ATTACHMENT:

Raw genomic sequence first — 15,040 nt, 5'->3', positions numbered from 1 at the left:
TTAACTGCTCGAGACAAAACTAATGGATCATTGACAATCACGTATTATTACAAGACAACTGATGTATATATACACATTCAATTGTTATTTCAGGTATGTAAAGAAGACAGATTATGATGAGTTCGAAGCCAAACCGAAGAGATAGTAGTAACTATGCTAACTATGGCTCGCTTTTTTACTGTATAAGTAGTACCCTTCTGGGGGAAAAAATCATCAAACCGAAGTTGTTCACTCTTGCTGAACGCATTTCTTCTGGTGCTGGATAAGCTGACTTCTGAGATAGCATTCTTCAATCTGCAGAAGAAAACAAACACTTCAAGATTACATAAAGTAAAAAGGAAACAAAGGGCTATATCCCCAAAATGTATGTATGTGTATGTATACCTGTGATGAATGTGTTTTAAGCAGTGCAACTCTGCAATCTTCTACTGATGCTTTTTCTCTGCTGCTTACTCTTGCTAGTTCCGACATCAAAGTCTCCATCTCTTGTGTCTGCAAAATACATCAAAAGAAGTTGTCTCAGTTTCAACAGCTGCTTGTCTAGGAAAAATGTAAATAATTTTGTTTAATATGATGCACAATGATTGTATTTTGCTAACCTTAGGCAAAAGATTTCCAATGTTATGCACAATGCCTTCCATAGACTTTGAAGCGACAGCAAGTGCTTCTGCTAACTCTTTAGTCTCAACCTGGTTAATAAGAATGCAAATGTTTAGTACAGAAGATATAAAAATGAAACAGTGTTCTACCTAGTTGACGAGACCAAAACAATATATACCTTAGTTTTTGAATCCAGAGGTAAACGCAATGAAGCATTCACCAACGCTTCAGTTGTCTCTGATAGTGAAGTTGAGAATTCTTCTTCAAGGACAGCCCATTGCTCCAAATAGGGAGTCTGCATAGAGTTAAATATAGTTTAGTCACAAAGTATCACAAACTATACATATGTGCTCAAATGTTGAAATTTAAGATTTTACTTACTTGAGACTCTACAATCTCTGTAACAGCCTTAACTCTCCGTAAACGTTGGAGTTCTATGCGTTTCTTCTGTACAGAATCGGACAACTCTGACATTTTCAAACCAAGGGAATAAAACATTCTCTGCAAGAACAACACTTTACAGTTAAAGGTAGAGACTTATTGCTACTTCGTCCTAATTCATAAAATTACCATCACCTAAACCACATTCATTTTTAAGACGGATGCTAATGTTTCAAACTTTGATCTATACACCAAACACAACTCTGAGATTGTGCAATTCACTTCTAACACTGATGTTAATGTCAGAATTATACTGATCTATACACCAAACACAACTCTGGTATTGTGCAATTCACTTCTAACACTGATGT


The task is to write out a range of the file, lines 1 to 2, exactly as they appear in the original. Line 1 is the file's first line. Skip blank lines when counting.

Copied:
Raw genomic sequence first — 15,040 nt, 5'->3', positions numbered from 1 at the left:
TTAACTGCTCGAGACAAAACTAATGGATCATTGACAATCACGTATTATTACAAGACAACTGATGTATATATACACATTCAATTGTTATTTCAGGTATGTAAAGAAGACAGATTATGATGAGTTCGAAGCCAAACCGAAGAGATAGTAGTAACTATGCTAACTATGGCTCGCTTTTTTACTGTATAAGTAGTACCCTTCTGGGGGAAAAAATCATCAAACCGAAGTTGTTCACTCTTGCTGAACGCATTTCTTCTGGTGCTGGATAAGCTGACTTCTGAGATAGCATTCTTCAATCTGCAGAAGAAAACAAACACTTCAAGATTACATAAAGTAAAAAGGAAACAAAGGGCTATATCCCCAAAATGTATGTATGTGTATGTATACCTGTGATGAATGTGTTTTAAGCAGTGCAACTCTGCAATCTTCTACTGATGCTTTTTCTCTGCTGCTTACTCTTGCTAGTTCCGACATCAAAGTCTCCATCTCTTGTGTCTGCAAAATACATCAAAAGAAGTTGTCTCAGTTTCAACAGCTGCTTGTCTAGGAAAAATGTAAATAATTTTGTTTAATATGATGCACAATGATTGTATTTTGCTAACCTTAGGCAAAAGATTTCCAATGTTATGCACAATGCCTTCCATAGACTTTGAAGCGACAGCAAGTGCTTCTGCTAACTCTTTAGTCTCAACCTGGTTAATAAGAATGCAAATGTTTAGTACAGAAGATATAAAAATGAAACAGTGTTCTACCTAGTTGACGAGACCAAAACAATATATACCTTAGTTTTTGAATCCAGAGGTAAACGCAATGAAGCATTCACCAACGCTTCAGTTGTCTCTGATAGTGAAGTTGAGAATTCTTCTTCAAGGACAGCCCATTGCTCCAAATAGGGAGTCTGCATAGAGTTAAATATAGTTTAGTCACAAAGTATCACAAACTATACATATGTGCTCAAATGTTGAAATTTAAGATTTTACTTACTTGAGACTCTACAATCTCTGTAACAGCCTTAACTCTCCGTAAACGTTGGAGTTCTATGCGTTTCTTCTGTACAGAATCGGACAACTCTGACATTTTCAAACCAAGGGAATAAAACATTCTCTGCAAGAACAACACTTTACAGTTAAAGGTAGAGACTTATTGCTACTTCGTCCTAATTCATAAAATTACCATCACCTAAACCACATTCATTTTTAAGACGGATGCTAATGTTTCAAACTTTGATCTATACACCAAACACAACTCTGAGATTGTGCAATTCACTTCTAACACTGATGTTAATGTCAGAATTATACTGATCTATACACCAAACACAACTCTGGTATTGTGCAATTCACTTCTAACACTGATGT